7. Fuel Safety Shutoff Valves
Main valve, secondary valve, and for large gas fired equipment, a fail open vent valve. Don’t forget the pilot safety shutoff valves too. These valves ensure that fuel doesn’t slowly leak into the boiler when it is off. This prevents it from filling with fuel, causing an explosion or runaway boiler fire! Imagine lighting a boiler that has had gas slowly leaking into it for hours. Or imagine shutting down a boiler that has a furnace flooded with Number 2 oil. Not a good scenario. When these critical valves fail or leak, you’ll want to replace them ASAP.
For some larger valves, you may just keep extra proof of closure switches and a valve rebuild kit on hand. This prevents you from needing a full assembly. However, be aware that some of these valves have extremely long lead times. It isn’t common for these valves to be irreparable, but if it happens, that boiler could be out of service for a long time. Of course, if your annual maintenance plan includes bubble testing these valves for tightness, you can sleep more comfortably.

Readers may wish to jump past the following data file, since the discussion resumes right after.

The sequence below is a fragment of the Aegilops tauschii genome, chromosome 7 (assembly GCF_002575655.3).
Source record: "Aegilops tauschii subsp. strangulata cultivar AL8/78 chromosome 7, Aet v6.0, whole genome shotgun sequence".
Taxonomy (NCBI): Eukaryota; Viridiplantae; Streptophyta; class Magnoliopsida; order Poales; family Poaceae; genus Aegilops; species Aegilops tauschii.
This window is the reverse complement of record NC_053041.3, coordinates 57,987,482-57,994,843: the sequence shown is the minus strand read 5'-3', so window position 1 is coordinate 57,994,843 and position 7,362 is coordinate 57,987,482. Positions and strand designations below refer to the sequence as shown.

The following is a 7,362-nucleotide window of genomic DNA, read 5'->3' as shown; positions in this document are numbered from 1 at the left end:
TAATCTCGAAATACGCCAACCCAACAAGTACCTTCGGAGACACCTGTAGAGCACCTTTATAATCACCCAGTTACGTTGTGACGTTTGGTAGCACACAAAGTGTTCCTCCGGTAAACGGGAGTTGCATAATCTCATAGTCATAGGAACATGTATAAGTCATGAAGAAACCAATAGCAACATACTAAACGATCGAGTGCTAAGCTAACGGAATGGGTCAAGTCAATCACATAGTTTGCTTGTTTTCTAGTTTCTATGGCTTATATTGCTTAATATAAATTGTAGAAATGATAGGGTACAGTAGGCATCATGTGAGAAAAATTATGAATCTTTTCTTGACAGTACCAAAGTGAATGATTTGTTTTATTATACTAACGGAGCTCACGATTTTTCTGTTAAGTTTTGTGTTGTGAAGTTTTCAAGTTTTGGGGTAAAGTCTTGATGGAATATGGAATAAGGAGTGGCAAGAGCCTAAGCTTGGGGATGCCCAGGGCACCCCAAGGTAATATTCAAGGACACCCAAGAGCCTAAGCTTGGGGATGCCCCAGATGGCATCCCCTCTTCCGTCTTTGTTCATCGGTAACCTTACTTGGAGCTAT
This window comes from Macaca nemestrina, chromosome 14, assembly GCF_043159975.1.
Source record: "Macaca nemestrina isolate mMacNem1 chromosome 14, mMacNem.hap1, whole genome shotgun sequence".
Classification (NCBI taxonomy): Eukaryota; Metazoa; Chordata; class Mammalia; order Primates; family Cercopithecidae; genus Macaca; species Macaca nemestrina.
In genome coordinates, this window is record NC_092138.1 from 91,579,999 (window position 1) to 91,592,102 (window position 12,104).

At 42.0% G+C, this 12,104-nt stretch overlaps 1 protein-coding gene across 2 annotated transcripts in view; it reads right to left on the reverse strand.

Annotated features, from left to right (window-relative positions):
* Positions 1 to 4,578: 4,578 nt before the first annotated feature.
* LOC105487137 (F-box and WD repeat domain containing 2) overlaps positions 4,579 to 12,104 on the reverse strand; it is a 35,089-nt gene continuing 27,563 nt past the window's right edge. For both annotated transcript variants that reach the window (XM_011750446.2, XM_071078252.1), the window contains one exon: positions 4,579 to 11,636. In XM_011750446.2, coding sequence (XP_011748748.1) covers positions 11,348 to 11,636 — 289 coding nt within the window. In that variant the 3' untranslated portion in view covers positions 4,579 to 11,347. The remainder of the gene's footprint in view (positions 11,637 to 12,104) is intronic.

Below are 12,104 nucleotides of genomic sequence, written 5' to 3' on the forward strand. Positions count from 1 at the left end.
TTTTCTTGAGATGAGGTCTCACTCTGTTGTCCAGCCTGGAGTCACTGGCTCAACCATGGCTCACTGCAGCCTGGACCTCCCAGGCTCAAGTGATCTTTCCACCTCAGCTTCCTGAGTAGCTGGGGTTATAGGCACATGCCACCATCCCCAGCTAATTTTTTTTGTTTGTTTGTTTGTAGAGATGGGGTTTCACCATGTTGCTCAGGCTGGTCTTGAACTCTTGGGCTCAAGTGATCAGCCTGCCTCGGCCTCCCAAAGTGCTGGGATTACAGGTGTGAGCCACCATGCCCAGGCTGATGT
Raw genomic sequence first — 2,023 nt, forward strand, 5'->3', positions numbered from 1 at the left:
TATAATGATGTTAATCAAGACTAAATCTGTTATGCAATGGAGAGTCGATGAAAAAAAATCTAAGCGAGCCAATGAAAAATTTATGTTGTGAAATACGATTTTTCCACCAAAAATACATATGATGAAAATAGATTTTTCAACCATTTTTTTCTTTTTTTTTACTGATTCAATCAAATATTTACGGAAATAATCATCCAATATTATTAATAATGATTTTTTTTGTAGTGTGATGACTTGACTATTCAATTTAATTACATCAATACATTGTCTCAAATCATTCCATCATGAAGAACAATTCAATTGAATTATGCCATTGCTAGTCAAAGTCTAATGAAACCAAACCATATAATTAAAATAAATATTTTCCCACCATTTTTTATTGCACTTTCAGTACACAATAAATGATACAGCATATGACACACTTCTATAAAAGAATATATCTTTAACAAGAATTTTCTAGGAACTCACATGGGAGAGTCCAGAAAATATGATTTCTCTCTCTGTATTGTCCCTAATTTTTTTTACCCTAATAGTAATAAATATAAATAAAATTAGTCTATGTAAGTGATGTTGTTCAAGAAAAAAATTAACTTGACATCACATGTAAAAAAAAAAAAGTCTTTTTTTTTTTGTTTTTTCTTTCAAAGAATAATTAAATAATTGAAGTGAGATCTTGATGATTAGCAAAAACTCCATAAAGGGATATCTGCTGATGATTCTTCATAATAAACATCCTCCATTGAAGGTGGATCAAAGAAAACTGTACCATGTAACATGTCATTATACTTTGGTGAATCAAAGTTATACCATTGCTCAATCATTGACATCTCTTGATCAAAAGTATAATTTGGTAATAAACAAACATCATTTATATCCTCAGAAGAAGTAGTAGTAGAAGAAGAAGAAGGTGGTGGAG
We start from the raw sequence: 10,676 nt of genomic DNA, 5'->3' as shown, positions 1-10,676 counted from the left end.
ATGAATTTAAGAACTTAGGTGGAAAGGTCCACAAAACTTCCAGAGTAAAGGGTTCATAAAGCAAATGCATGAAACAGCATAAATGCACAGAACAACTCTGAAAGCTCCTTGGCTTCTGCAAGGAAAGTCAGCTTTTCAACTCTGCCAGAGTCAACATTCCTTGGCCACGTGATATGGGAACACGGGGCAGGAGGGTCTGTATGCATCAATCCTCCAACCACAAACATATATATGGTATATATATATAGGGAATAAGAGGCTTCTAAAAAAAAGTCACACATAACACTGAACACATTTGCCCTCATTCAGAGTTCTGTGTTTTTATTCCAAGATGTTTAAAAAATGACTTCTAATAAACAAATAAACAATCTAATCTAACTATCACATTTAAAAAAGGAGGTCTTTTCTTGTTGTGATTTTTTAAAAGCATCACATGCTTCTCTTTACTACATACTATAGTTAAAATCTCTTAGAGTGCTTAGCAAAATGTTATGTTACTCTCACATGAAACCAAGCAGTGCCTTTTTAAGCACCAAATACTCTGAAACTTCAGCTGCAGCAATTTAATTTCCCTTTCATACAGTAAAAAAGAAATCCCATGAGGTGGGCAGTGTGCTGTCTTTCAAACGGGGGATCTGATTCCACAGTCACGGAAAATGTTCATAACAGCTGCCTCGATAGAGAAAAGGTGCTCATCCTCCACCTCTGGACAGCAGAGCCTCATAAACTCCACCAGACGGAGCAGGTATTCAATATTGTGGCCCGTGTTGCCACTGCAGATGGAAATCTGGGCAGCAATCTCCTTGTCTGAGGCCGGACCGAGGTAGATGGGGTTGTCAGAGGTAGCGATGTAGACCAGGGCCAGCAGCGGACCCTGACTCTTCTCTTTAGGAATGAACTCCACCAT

8. High and Low Gas Pressure Switches
While we are talking fuel, these 2 pressure switches are critical to ensuring that the boiler isn’t getting too much or too little gas. Without these switches, your boiler could go too lean or rich and cause major damage or an explosion. Keep one handy and have a qualified technician set your spares during your next burner tune so that the switches are ready to go. Keep in mind, the switch set point may be boiler specific, so presetting them may require a spare high and low for each boiler.
9. Combustion Air Switch
What happens if the boiler goes to light but the fan doesn’t spin due to some failure? Nothing, because the combustion air switch prevents a burner from opening the fuel valves if there is no air flow. Yep, this simple flow switch can stop your boiler in its tracks. Why wouldn’t you keep a spare? Keep in mind, some systems use other sensors for this function and may not have a standalone combustion air flow switch.
Operational Boiler Spare Parts
While not required by any codes or laws, you’ll be glad you had these Boiler Spare Parts around if or when you need them.
10. Gas Regulator
OK, so most people don’t stock a full gas regulator, but they can be hard to come by when you are down and out. So, a full rebuild kit of the soft parts and a manual are a good thing to keep handy. Oh, and by the way, in the spring, check the regulator vent lines to ensure you have a bug screen. Every year we have a boiler that won’t light, only to find it’s caused by insect nests in the regulator vent line.